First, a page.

‘Medium Raw’ not so well done

Food writers, especially good ones, are at such an advantage. They have every sense available to them, and if they know what they are doing, they have the opportunity to make a reader cavort and drool with their words.

Midway through the first chapter of the rock and roll food writer Anthony Bourdain’s super visceral Medium Raw: A Bloody Valentine to the World of Food and the People who Cook, I had a startling revelation:

It is possible that this droll former addict, he of the well-documented self-combustion, a man who has bitten into a dish on “Top Chef” and critiqued it as tasting like “doll heads,” is one of the — if not THE — best writers on the planet right now.

“I bring my molars slowly down and through my bird’s rib cage with a wet crunch and am rewarded with a scalding hot rush of burning fat and guts down my throat. Rarely have pain and delight combined so well. …With every bite, as the thin bones and layers of fat, meat, skin and organs compact in on themselves, there are sublime dribbles of varied and wondrous ancient flavors: figs, Armagnac, dark flesh slightly infused with the salty taste of my own blood as my mouth is pricked by the sharp bones. As I swallow, I draw in the head and beak, which until now had been hanging from my lips, and blithely crush the skull.”

His 10-years-later followup to the hugely popular Kitchen Confidental is a “what happens in the 10 years after a book is hugely popular” collection of, well, stuff. Part memoir, part essay, part fuck you, part trade magazine, part journalism, part rolling credits that say: Remember this character from my first book, well he (fill in the blank) now.

And there is the rub. Everything but the memoir, essay, and journalism is a lot too inside baseball. The best writer ever is also wildly inconsistent.

I’m curious about who he believes is his audience at this point. If it is the celebrity chef-bangers who coo over his raspy wit and salt-n-pepper hair, the nitty gritty about the heroes and villains of the food world just simply isn’t interesting. Sure, I can Google Alice Waters to see which pole I side with on this controversial character. Or I can skim my way through that chapter and silently plead that he tells another story about being stranded on an island with some entitled princess with expensive taste and $1,000 T-shirts. Or his suicidal whims, dictated by what song is playing on the radio when he drunk drives home.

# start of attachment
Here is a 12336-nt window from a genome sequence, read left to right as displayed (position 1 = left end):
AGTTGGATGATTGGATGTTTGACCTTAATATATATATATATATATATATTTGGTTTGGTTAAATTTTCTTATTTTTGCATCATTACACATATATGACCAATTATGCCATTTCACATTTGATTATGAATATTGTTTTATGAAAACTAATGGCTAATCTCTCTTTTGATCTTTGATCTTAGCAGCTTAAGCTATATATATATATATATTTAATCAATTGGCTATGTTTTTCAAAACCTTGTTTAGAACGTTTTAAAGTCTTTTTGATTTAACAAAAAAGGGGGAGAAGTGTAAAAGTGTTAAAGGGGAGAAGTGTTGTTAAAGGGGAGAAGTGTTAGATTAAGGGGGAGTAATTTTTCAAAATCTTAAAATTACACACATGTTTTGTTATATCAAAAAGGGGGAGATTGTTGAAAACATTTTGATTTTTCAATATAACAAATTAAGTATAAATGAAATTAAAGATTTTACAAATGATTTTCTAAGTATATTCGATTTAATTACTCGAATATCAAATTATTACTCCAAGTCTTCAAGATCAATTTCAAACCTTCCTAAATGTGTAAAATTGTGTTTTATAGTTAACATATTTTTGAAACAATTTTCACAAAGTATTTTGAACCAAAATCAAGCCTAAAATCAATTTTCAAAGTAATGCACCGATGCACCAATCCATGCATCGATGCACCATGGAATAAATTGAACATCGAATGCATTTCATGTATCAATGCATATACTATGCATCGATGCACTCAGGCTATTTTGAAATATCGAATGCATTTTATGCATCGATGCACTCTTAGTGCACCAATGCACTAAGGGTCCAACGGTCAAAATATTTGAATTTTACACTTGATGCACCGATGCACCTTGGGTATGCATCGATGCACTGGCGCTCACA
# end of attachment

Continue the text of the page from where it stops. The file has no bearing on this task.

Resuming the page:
If he’s writing for the line cooks who left grease marks and cigarette ash in the margins of a borrowed copy of Kitchen Confidential, I’m not sure that an essay on the meat industry is any more interesting to them than the half journalism/half first-person profile on David Chang of Momofuku is to the legions of men and women who just want to bone Bourdain.

He must be writing for the serious foodies, right? The one’s who are dying to hear about eating a specially prepared endangered bird. An illegal delicacy, set on fire seconds before it is served, and the way that eating it burns the mouth with drops of bird fat, the tiny bones making one’s tongue bleed.

But then, why not stick to that instead of all the other filler? Why a chapter titled “Alan Richman is a douchebag.”

I’m not sure where I fall. Wanna-be foodie, Bourdain fan-girl, aficionado of well-crafted sentences, mostly. And this self-described “bloody Valentine” opens with a scene akin to something out of “The Godfather.” A collection of heavies from the food underground have met for a super-secret meal of Ortolan, a finch-like bird and a protected species. He spends pages describing the bird, the ritual, the “just-fucked” look on the faces of the foodists who have shared the experience.

He follows it up with the tales of a newly-divorced bad ass subsisting on weed and booze on a tourist-free island. Every night on his way home, as he rounds a certain spot in the road, he makes the decision to live or to die based on what is on the radio. Spoiler alert: He does not kill himself.

When the writing bucks, the story soars and vice versa — although not always. When Bourdain gets into the rants and senseless “fuck yous” flung at people in the industry, it’s a little “Why don’t you just blog this shit instead of publishing it”-ish. It’s all a little disjointed, scattered, ADHD-erific. I’m gonna write about this! Now I’m going to write about this. Look! Fish! Why not make the Bourdain book about Bourdain? It worked the first time, right? And that’s the reason he even got the chance to write this one.

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